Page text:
Learning Difficulties and Impairments
Learning difficulties and impairments can range from conditions such as dyslexia and attention deficit disorder to retardation. Processing problems are the most common and have the most impact on a person's ability to use computer applications. These conditions interfere with the learning process. Many individuals with learning difficulties and impairments are perfectly capable of learning if information is presented to them in a form and at a pace that is appropriate to them individually. During the learning process, many individuals with learning difficulties benefit from having a multisensory experience of audio speech paired with a visual representation. Reducing visual and auditory distractions can also aid the learning process for many people.
- Word prediction programs allow the user to select a desired word from an on-screen list located in the prediction window.
- This list, generated by the computer, predicts words from the first one or two letters typed by the user. The word can
- then be selected from the list and inserted into the text by typing a number, clicking the mouse or scanning with a
- switch. These programs help users increase written productivity and accuracy, and increase vocabulary skills through word
- Reading comprehension programs focus on establishing or improving reading skills through ready-made activities, stories,
- exercises, or games. These programs can help users practice letter sound recognition and can increase the understanding
- of words by adding graphics, sound, and possibly animation.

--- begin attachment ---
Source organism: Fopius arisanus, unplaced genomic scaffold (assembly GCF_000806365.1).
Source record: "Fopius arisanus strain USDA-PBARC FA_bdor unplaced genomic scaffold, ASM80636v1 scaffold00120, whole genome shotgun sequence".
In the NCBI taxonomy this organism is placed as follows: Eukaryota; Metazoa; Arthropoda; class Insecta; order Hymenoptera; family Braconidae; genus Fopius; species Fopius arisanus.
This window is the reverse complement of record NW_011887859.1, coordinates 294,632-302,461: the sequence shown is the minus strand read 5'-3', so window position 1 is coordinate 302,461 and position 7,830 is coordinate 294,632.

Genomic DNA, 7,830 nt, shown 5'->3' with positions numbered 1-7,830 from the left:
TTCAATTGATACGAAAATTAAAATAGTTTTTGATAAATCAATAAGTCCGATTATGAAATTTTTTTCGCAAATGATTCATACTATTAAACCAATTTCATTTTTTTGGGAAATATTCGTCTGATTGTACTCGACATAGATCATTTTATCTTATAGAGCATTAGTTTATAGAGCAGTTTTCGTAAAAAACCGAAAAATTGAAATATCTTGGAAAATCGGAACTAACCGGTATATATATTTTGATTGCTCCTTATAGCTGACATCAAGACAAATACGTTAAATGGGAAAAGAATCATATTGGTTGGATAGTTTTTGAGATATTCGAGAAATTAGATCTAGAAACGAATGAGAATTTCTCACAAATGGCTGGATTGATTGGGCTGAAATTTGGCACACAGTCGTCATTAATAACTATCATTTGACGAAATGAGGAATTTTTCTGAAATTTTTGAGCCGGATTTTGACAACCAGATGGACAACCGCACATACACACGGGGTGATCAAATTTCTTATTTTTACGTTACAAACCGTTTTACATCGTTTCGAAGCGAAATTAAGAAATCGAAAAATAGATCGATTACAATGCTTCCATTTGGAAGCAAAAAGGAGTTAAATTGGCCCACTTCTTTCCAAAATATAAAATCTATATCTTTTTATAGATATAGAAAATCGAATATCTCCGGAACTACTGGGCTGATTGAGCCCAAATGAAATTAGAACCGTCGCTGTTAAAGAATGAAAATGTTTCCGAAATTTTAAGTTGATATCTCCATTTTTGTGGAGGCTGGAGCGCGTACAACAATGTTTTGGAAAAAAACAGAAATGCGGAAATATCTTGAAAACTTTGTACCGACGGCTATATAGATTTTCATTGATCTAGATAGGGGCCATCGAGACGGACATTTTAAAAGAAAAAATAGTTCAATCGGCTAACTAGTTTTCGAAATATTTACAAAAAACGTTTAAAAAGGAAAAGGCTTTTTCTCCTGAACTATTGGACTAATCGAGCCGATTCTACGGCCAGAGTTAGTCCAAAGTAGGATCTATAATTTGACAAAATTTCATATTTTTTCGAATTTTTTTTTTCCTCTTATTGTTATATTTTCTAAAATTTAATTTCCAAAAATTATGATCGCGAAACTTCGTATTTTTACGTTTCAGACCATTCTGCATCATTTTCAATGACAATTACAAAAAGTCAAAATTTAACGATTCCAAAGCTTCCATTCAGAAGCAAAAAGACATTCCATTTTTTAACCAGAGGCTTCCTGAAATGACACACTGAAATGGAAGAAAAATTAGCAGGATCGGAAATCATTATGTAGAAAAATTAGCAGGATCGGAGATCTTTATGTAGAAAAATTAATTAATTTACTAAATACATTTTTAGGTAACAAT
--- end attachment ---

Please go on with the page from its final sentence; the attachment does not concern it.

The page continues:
- Reading tools and learning disability programs include software designed to make text-based materials more accessible for
- people who struggle with reading. Options can include scanning, reformatting, navigating, or speaking text out loud. These
- programs help people who have difficulty seeing or manipulating conventional print materials; people who are developing
- new literacy skills or who are learning English as a foreign language; and people who comprehend better when they hear and
- see text highlighted simultaneously.
- Speech synthesizers (often referred to as text-to-speech (TTS) systems) receive information going to the screen in the
- form of letters, numbers, and punctuation marks, and then "speak" it out loud. Individuals who have lost the ability to
- communicate orally can use a speech synthesizer to communicate by typing information and letting the speech synthesizer
- speak it out loud.
- Speech recognition systems, also called voice recognition programs, allow people to give commands and enter data using
- their voices rather than a mouse or keyboard.